Blu-ray Review: The Kevin Smith Collection (Clerks; Chasing Amy; Jay and Silent Bob Strike Back)

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Aside from hilarity, one of the side effects not addressed on the box of The Kevin Smith Collection amidst the phone book sized listing of bonus features is that viewing the trio of films in quick succession will temporarily send your vocabulary into the gutter. In other words, it unleashed this polite native Midwesterner’s inner “Jersey Girl.”

However, additionally I couldn’t help but admit that this Blu-ray box set would’ve been a far more coveted anthology for the filmmaker’s dedicated fan base if it weren’t missing the three other titles in what is now collectively known as the “View Askewniverse” of overlapping characters and incidents woven throughout six of his movies.

It was a surprising yearning for this reviewer to acknowledge since I could hardly be mistaken for a Smith purist as I’ve never owned any of the titles and furthermore--having seen them all-- I possess the very unpopular opinion that the real Jersey Girl was one of his best works. That's right, in Muppet terms, when it comes to Kevin Smith I'm ready to be Fozzie Bear and say, Jersey Girl was completely underrated so let the tomatoes fired at me fall where they may.

As a viewer,
once you commit to going back, you’d rather have the full Smith attack, regardless of the fact that-- much like the included Jay and Silent Bob Strike Back-- the missing ingredients of the critically loathed Mallrats, the Catholic Church’s 1999 enemy Dogma and the less than cohesive sequel Clerks II were somewhat uneven by comparison to the original Clerks and arguably his masterpiece Chasing Amy.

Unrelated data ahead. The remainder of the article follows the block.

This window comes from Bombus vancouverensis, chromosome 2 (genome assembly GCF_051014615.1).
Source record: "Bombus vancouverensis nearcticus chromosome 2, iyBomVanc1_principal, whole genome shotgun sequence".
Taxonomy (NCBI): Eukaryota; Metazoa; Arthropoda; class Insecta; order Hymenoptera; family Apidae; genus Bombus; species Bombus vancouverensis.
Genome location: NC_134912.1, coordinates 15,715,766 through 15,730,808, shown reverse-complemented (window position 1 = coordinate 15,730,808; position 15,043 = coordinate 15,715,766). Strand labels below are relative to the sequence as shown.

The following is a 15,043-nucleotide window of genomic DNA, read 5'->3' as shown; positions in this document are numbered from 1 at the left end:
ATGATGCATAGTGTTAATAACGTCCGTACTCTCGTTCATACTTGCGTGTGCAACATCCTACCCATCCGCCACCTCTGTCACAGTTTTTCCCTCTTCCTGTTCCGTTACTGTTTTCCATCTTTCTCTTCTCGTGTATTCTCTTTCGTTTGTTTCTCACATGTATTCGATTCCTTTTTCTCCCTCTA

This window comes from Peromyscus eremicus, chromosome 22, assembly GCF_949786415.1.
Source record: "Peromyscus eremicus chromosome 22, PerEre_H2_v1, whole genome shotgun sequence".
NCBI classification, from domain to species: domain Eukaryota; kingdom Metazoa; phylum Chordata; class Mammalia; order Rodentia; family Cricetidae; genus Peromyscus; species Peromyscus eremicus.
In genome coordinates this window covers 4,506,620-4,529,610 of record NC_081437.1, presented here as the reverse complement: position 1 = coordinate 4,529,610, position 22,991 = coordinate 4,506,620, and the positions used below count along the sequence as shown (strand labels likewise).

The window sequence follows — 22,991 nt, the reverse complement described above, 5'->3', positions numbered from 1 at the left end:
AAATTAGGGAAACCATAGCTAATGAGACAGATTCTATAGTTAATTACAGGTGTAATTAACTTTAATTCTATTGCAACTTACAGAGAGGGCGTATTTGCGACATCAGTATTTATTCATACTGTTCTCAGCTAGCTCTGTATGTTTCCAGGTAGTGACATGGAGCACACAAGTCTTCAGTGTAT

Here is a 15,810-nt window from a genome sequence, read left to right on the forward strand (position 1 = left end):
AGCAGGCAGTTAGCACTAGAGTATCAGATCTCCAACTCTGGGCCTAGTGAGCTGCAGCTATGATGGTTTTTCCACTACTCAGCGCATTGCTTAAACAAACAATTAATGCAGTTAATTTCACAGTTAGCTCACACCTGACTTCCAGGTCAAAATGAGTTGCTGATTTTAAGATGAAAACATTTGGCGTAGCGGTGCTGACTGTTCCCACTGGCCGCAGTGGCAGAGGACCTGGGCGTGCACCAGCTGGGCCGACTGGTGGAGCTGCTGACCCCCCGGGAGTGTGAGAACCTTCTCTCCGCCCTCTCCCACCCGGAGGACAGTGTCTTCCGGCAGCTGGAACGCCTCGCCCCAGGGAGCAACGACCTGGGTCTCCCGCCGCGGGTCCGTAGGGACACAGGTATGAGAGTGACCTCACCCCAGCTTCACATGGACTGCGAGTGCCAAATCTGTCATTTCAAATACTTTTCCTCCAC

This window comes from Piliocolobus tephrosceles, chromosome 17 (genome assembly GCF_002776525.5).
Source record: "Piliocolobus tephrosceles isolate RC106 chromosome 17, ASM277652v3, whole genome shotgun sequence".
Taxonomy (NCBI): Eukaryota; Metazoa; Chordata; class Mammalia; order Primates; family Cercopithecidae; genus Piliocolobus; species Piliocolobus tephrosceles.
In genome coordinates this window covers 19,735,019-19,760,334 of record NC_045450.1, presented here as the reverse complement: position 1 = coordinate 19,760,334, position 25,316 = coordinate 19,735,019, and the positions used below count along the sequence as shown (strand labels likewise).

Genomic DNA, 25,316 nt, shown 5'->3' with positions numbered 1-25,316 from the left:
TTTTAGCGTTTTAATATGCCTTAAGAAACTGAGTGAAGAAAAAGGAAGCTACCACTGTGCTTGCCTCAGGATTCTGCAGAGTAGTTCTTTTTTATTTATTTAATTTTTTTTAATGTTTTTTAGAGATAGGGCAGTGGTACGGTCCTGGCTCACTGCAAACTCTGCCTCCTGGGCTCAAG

Yet no doubt this wish for a Smith cinematic mixtape would’ve failed to occur anyway since it would've involved far more than mixing movies by trying to mix together corporations that don’t belong to the former Smith home-base of Miramax and/or Dimension back when they were operated under the Walt Disney Studios banner by Bob and Harvey Weinstein. Despite this, the Collection is a great journey fifteen years into the past when Smith as well as his cinematic alter-ego Silent Bob first entered Gen X pop culture via his Sundance breakthrough smash Clerks.

And this time around, I recognized a certain irony that the filmmaker who made his debut work shooting overnight at the New Jersey Quick Stop where he worked with his ode to “overeducated and underemployed”* characters that wasted their time apathetically engaged in customer service has refreshingly never abandoned the offer of “may I help you?”

One of the most accessible directors of his generation who engages with fans regularly online and in person in his famous Evening Q&A sessions which have been released on DVD and recently resulted in a sell-out performance at Carnegie Hall, Kevin Smith is not above ridiculing himself and the studio system in an admirable attempt to break down the walls of the filmmaking process to the level of transparency so that reality replaces glamour and honesty is the driving force.

In other words, Kevin Smith is Brian O’Halloran’s character Dante Hicks in Clerks, who frustrates his girlfriend by not journeying out of his comfort zone to go to college in the movie or selling out for Smith in real life. As such, while back in the ‘90s, Smith became a cult phenomenon for his characterization of Silent Bob in his View Askewniverse series portrayal of a slacker anomaly best described as the bastard son of Harpo Marx and Tommy Chong, it’s safe to say that now in the ‘00s Kevin Smith himself has become the bigger icon.